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EDITORIAL: Numbers continue to show the power of vaccines

The CDC’s new mask guidance — quickly adopted for Nevada by Gov. Steve Sisolak — implies that the vaccinated are now spreading the virus to their unvaccinated brethren. Yet the CDC downplays this. “Vaccinated individuals represent a very small amount of transmission occurring around the country,” the agency notes.

One can imagine the CDC fomenting confusion with this new advice and perhaps discouraging vaccinations. What’s the point, some might say, if I still must abide by various restrictions? But that would be a mistake. Regardless of mask rules, the news about vaccinations remains highly encouraging. Some facts to consider:

■ As of early last week, 161 million Americans — about 69 percent of U.S. adults — had been fully vaccinated. Among that population, the CDC had received reports of just 5,914 COVID-related hospitalizations or deaths. That amounts to 1 out of every 27,223 adults. According to the National Weather Service, the average American’s chance of being struck by lightning during an 80-year lifespan is 1 in 15,300.

■ The CDC reports that, for the vaccinated, the risk of infection is about 3.5-fold lower, the risk of illness from the coronavirus is more than eightfold lower and the risk of hospitalization or death is about 25-fold lower. CDC Director Rochelle Walensky said this month that 97 percent of people currently hospitalized with COVID-19 are unvaccinated. Virtually all COVID deaths today are among the unvaccinated.

■ According to National Geographic, researchers found this month that out of nearly 4,000 U.S. “healthcare workers, first responders and frontline workers who got regular nose swabs, there were 204 infections. Only five of those who got sick — or 2.4 percent — had been fully vaccinated.”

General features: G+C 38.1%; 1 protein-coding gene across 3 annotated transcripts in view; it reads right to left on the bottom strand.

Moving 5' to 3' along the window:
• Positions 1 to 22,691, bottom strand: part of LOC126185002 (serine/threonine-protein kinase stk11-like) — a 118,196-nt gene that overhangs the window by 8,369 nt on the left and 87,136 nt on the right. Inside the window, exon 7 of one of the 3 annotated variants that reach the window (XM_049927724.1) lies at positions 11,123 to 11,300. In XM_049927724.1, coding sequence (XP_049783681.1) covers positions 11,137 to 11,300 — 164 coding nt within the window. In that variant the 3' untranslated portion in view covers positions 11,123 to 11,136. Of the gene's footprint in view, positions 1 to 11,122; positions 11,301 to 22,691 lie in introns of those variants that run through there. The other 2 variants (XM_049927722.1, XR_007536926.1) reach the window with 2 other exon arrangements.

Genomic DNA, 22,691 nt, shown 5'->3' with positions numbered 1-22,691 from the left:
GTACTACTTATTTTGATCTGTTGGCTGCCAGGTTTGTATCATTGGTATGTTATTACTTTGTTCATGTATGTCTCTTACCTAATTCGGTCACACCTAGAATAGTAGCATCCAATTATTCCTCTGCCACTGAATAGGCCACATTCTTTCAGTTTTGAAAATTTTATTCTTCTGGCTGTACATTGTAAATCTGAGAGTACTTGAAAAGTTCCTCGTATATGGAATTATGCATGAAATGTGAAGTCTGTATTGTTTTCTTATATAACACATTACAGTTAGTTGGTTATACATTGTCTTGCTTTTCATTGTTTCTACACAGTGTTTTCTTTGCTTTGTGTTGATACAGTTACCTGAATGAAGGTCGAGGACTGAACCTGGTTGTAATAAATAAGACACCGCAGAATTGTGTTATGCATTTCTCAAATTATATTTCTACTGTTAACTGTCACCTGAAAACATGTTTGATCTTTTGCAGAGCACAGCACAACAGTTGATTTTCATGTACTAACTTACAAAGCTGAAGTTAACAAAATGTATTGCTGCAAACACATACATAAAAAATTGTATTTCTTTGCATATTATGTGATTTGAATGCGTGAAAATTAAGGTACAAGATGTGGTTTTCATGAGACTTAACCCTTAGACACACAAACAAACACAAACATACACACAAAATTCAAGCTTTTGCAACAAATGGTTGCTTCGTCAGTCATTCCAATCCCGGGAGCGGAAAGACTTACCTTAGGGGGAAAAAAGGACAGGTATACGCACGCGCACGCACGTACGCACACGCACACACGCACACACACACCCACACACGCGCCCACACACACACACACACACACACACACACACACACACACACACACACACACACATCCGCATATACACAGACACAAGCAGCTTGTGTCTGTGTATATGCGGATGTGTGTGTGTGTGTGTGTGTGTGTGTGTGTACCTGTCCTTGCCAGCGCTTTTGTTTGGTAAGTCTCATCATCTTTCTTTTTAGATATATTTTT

If the above numbers aren’t convincing enough, consider one more: Case rates are now surging back to levels from a year ago, yet the CDC notes that deaths are down more than 70 percent from that point. That’s because vaccines are working to prevent severe illness and death.

There are also signs that the highly contagious delta variant may hit a wall. Cases in the United Kingdom, which opened fully on July 19, have been falling precipitously for a week. “U.S. research firm Fundstrat highlighted that the U.K.’s delta surge peaked after around 45 days,” CNBC reported Wednesday, “similar to the 50-day mark seen in India.” If the same holds true in the United States, the ongoing leap in case counts may abate in coming weeks. We can hope.

In the meantime, amping up the vaccinations remains key.

“Vaccination is what basically eradicated measles and came close to eradicating polio,” Robert Darnell, a physician scientist at New York’s Rockefeller University, told the National Geographic. “We could do the same thing here with COVID. We could be done with this.” Amen.

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